Barring a problem with technical issues, baseball will introduce instant replay around Sept. 1, a source told Sporting News on Thursday morning.
Replay discussions involving the commissioner's office, the players' association and umpires union have been taking place for weeks. All sides appear to be in agreement about how replay will be used - only on home run boundary calls -- and how it will be implemented.
There will be a so-called war room in New York where a technician will provide video feeds to monitors set up for umpires at all 30 parks.
The commissioner's office is not expected to announce an official start date until the technology is working at all 30 stadiums. The technology has been tested at some parks but is not in place at every park, according to a source.
The commissioner's office already has pushed back the start date from Aug. 1 to Aug. 15, with Sept. 1 now the latest target date.
Other details also are still being finalized, including who will watch the replays - all four umpires, or the crew chief only. The crew chief is expected to have the final say.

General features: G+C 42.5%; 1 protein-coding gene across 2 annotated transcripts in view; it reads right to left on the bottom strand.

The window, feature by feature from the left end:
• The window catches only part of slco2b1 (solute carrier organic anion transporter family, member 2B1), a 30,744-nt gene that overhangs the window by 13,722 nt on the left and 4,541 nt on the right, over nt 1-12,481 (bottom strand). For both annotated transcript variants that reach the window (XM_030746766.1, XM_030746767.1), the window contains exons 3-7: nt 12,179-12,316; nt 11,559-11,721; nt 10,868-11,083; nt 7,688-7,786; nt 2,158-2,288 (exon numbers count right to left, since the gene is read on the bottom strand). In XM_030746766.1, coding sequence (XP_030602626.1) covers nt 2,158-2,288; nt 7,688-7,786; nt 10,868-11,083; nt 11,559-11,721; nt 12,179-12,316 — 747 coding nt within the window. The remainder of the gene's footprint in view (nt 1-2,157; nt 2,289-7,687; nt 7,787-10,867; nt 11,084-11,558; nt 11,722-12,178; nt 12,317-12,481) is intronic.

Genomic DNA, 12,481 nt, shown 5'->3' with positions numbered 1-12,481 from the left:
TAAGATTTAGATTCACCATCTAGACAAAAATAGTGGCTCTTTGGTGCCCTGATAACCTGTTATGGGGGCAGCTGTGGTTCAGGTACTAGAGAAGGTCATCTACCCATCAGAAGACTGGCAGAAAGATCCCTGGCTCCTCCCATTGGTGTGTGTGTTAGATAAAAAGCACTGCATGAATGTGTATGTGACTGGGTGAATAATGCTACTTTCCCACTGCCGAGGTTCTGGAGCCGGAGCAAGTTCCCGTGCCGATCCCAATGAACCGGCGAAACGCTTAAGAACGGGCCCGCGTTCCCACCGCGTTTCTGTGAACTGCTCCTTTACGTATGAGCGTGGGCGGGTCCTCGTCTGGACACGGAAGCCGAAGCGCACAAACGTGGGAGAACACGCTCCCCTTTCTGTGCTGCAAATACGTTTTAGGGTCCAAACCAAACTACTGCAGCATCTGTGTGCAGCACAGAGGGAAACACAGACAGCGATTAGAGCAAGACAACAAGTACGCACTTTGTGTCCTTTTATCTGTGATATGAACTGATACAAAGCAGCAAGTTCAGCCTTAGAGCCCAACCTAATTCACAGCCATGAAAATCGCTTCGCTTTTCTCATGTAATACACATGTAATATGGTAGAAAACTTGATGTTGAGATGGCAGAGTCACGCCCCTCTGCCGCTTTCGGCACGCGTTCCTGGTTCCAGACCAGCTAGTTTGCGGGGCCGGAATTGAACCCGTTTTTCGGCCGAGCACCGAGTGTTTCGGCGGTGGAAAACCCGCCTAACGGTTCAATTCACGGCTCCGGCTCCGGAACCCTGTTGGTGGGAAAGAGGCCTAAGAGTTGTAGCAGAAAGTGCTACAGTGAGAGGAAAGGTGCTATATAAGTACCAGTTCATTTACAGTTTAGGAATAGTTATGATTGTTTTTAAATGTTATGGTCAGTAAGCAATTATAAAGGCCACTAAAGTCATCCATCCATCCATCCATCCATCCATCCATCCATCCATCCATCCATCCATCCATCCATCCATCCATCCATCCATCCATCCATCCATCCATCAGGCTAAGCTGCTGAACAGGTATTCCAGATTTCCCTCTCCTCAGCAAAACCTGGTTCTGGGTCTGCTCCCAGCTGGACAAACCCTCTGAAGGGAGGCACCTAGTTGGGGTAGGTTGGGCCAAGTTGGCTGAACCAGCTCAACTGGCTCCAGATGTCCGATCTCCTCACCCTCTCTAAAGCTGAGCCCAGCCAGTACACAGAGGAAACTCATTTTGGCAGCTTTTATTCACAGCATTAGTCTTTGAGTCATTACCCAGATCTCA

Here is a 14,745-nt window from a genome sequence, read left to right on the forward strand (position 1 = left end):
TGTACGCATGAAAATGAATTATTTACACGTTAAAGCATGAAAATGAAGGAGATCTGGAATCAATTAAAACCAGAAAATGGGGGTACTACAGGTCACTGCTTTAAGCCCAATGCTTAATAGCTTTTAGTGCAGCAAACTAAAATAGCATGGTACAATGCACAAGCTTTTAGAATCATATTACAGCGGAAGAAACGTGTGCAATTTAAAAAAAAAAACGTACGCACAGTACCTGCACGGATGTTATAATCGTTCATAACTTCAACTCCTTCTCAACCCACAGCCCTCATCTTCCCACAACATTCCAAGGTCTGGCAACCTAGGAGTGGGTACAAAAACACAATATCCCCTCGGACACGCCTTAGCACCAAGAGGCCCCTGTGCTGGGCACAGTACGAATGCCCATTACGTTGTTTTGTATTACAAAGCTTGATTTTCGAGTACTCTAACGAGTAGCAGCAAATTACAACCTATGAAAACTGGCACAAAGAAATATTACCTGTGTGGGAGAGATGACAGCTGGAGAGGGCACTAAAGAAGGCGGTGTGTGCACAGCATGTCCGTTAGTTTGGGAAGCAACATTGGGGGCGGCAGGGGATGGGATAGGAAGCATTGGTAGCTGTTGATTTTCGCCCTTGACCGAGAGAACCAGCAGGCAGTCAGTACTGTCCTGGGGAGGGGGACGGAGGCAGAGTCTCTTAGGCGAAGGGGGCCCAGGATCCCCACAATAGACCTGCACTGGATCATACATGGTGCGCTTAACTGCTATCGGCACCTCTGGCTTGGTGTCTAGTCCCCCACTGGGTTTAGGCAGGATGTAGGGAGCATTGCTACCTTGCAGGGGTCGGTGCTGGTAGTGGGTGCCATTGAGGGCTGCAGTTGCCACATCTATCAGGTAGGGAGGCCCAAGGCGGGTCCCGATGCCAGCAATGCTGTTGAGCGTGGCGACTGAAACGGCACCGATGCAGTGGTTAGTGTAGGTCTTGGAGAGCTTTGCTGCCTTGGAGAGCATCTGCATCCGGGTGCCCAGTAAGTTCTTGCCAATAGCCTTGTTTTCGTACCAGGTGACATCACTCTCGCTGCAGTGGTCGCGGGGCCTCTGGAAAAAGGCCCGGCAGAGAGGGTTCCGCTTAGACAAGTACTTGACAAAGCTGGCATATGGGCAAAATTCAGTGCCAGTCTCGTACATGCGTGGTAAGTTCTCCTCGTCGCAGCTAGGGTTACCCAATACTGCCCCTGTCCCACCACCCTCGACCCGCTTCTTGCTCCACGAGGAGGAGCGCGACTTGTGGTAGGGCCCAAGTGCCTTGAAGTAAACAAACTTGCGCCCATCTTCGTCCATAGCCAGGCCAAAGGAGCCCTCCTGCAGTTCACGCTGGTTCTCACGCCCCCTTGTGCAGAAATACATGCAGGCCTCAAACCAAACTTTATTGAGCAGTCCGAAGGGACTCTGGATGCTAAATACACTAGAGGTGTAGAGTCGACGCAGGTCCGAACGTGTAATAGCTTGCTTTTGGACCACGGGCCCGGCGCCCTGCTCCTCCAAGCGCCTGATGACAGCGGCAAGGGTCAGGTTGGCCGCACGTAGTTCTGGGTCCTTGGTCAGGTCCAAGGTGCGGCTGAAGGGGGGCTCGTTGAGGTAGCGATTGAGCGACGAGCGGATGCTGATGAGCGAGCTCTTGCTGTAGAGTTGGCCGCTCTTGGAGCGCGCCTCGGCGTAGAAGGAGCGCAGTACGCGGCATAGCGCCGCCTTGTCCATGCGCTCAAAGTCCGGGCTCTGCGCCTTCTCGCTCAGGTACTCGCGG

Major league ballparks are being wired for instant replay, and commissioner Bud Selig said Thursday his "confidence is growing" that the technology to assist umpires will be ready soon.
"I want to make sure that if and when we do it, it's really good, it's perfect," Selig said at the conclusion of a two-day owners' meeting. "It'll be very limited. I want to make sure, and I'm not quite certain yet. But we should have answers very shortly."
Selig said he has visited the so-called "war room" in New York where officials would review video feeds of disputed home runs. The NHL has a similar setup in Toronto.
"We've spent a lot of time doing a lot of wiring of ballparks, doing a lot of checking," Selig said. "Let's just say my confidence is growing."
The nation grieved for those hurt, killed and affected by the Boston Marathon bombings. After one of the suspects was caught on Friday — following a day-long lockdown and manhunt — sports returned to Boston over the weekend.
Selig was once a staunch opponent of replay, but a spate of missed home run calls this season has changed his stance.
Replays would be used to only determine whether a ball leaving the field is fair or foul, or whether it actually went over the fence. It would not be used on close plays on the bases or balls and strikes.
Replay was discussed at the meetings but doesn't require a vote among the owners because it is not a rule change.
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